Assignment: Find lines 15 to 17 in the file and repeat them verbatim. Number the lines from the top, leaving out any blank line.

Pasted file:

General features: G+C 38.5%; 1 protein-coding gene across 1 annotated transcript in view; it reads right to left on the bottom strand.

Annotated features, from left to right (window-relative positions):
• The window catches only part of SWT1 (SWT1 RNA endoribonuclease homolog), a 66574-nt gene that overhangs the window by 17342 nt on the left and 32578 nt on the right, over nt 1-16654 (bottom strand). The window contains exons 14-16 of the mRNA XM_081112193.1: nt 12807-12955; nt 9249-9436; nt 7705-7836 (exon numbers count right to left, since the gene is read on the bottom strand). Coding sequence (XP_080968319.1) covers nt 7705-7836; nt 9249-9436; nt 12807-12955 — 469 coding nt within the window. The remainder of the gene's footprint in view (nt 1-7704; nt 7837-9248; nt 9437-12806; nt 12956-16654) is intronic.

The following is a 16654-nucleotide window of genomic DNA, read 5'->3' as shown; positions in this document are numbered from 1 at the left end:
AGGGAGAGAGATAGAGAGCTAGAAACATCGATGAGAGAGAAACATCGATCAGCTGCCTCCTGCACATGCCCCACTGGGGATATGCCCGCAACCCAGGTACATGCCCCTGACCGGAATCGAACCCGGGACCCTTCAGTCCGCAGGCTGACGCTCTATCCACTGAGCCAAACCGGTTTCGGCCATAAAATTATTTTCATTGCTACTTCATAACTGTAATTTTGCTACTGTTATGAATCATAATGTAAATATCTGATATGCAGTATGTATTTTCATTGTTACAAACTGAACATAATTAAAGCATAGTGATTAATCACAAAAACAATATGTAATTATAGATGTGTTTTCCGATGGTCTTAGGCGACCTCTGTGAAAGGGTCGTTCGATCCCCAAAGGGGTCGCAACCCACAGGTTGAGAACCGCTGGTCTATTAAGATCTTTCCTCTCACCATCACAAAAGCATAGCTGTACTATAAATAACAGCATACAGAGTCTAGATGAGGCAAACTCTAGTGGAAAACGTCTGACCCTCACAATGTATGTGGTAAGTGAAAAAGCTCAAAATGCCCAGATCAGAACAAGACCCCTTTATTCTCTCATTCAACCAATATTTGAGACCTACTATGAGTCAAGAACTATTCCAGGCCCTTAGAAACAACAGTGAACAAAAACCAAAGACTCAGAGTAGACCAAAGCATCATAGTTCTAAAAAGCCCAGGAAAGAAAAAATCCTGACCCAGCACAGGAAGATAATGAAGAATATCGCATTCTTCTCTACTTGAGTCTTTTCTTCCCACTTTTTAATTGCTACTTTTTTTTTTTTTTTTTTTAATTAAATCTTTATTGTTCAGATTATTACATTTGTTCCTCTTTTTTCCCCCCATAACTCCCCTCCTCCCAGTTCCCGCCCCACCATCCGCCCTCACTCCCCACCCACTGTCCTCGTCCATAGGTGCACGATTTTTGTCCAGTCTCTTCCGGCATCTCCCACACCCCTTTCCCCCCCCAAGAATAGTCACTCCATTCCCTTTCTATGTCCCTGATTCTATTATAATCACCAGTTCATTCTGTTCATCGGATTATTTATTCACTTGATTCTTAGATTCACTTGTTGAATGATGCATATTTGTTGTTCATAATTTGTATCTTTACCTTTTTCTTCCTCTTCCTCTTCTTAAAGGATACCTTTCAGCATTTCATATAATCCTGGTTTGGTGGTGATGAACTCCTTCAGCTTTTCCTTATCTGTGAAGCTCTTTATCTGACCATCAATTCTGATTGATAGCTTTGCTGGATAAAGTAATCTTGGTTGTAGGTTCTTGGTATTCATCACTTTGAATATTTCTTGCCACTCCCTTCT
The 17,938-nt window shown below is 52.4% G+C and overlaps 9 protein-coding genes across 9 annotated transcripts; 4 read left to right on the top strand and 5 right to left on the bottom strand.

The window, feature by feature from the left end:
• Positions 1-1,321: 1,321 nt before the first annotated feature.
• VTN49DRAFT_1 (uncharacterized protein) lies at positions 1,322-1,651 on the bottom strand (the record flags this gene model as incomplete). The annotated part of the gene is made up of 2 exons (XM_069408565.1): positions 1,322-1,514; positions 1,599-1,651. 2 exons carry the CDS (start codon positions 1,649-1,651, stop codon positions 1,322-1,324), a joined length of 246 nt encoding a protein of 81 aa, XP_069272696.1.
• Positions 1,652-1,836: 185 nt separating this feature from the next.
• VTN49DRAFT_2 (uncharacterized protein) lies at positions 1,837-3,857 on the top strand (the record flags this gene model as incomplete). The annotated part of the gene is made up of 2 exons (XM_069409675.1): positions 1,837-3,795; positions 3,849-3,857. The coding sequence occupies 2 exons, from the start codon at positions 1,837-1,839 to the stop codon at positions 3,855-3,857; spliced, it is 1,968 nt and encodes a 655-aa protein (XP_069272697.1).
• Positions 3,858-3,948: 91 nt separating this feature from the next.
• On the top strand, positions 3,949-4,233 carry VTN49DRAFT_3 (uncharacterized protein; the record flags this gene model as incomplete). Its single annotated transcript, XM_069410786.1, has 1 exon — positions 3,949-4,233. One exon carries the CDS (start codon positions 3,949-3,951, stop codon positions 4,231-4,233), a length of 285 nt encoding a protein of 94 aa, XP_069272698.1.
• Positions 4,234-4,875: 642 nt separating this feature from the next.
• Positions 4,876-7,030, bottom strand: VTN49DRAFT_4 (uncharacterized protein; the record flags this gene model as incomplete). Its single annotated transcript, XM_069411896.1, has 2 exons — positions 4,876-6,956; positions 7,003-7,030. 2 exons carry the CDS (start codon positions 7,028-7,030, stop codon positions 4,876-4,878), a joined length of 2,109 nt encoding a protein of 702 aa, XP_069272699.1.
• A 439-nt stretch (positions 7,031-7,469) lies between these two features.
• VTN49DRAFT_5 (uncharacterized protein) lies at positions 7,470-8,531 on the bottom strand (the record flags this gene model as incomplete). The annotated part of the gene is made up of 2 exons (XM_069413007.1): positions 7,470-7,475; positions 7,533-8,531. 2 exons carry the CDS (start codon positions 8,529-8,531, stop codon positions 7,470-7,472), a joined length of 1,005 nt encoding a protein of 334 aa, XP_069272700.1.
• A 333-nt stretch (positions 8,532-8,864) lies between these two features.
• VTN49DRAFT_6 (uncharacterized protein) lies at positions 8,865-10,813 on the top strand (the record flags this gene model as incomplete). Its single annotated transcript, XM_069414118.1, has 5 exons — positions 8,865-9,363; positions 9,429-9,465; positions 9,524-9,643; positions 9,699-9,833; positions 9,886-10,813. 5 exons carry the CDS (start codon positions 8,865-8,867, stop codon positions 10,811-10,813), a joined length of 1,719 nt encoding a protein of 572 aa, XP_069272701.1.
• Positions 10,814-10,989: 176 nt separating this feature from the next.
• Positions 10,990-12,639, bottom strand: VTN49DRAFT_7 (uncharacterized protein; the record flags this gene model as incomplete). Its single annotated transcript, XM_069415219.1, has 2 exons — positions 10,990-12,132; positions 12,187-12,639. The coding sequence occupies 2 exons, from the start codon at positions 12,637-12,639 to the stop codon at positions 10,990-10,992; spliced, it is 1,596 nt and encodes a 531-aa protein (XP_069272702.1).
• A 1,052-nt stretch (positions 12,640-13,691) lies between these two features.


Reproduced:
• Positions 4,876-7,030, bottom strand: VTN49DRAFT_4 (uncharacterized protein; the record flags this gene model as incomplete). Its single annotated transcript, XM_069411896.1, has 2 exons — positions 4,876-6,956; positions 7,003-7,030. 2 exons carry the CDS (start codon positions 7,028-7,030, stop codon positions 4,876-4,878), a joined length of 2,109 nt encoding a protein of 702 aa, XP_069272699.1.
• A 439-nt stretch (positions 7,031-7,469) lies between these two features.
• VTN49DRAFT_5 (uncharacterized protein) lies at positions 7,470-8,531 on the bottom strand (the record flags this gene model as incomplete). The annotated part of the gene is made up of 2 exons (XM_069413007.1): positions 7,470-7,475; positions 7,533-8,531. 2 exons carry the CDS (start codon positions 8,529-8,531, stop codon positions 7,470-7,472), a joined length of 1,005 nt encoding a protein of 334 aa, XP_069272700.1.